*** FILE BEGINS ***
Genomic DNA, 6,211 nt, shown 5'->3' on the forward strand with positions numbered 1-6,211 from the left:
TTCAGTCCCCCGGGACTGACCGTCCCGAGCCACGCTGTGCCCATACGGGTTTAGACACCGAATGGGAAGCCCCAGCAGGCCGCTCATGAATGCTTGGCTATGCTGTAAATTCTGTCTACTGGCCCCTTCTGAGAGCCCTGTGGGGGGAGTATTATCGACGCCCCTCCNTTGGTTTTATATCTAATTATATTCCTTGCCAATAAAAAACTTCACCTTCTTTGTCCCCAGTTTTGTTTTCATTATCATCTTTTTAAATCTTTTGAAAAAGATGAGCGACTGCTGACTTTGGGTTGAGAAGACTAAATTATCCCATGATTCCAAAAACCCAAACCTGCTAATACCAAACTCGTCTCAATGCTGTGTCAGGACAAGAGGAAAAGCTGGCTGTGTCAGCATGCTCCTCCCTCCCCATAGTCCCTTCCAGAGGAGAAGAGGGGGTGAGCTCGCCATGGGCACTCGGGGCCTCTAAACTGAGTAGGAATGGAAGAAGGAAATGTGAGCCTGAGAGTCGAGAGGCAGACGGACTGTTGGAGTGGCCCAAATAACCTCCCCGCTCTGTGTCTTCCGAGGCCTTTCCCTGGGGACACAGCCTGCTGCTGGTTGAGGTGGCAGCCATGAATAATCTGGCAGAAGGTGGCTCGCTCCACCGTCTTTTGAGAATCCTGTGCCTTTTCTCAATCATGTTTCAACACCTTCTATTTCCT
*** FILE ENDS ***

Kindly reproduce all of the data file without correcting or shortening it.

Genomic DNA, 6,211 nt, shown 5'->3' on the forward strand with positions numbered 1-6,211 from the left:
TTCAGTCCCCCGGGACTGACCGTCCCGAGCCACGCTGTGCCCATACGGGTTTAGACACCGAATGGGAAGCCCCAGCAGGCCGCTCATGAATGCTTGGCTATGCTGTAAATTCTGTCTACTGGCCCCTTCTGAGAGCCCTGTGGGGGGAGTATTATCGACGCCCCTCCNTTGGTTTTATATCTAATTATATTCCTTGCCAATAAAAAACTTCACCTTCTTTGTCCCCAGTTTTGTTTTCATTATCATCTTTTTAAATCTTTTGAAAAAGATGAGCGACTGCTGACTTTGGGTTGAGAAGACTAAATTATCCCATGATTCCAAAAACCCAAACCTGCTAATACCAAACTCGTCTCAATGCTGTGTCAGGACAAGAGGAAAAGCTGGCTGTGTCAGCATGCTCCTCCCTCCCCATAGTCCCTTCCAGAGGAGAAGAGGGGGTGAGCTCGCCATGGGCACTCGGGGCCTCTAAACTGAGTAGGAATGGAAGAAGGAAATGTGAGCCTGAGAGTCGAGAGGCAGACGGACTGTTGGAGTGGCCCAAATAACCTCCCCGCTCTGTGTCTTCCGAGGCCTTTCCCTGGGGACACAGCCTGCTGCTGGTTGAGGTGGCAGCCATGAATAATCTGGCAGAAGGTGGCTCGCTCCACCGTCTTTTGAGAATCCTGTGCCTTTTCTCAATCATGTTTCAACACCTTCTATTTCCT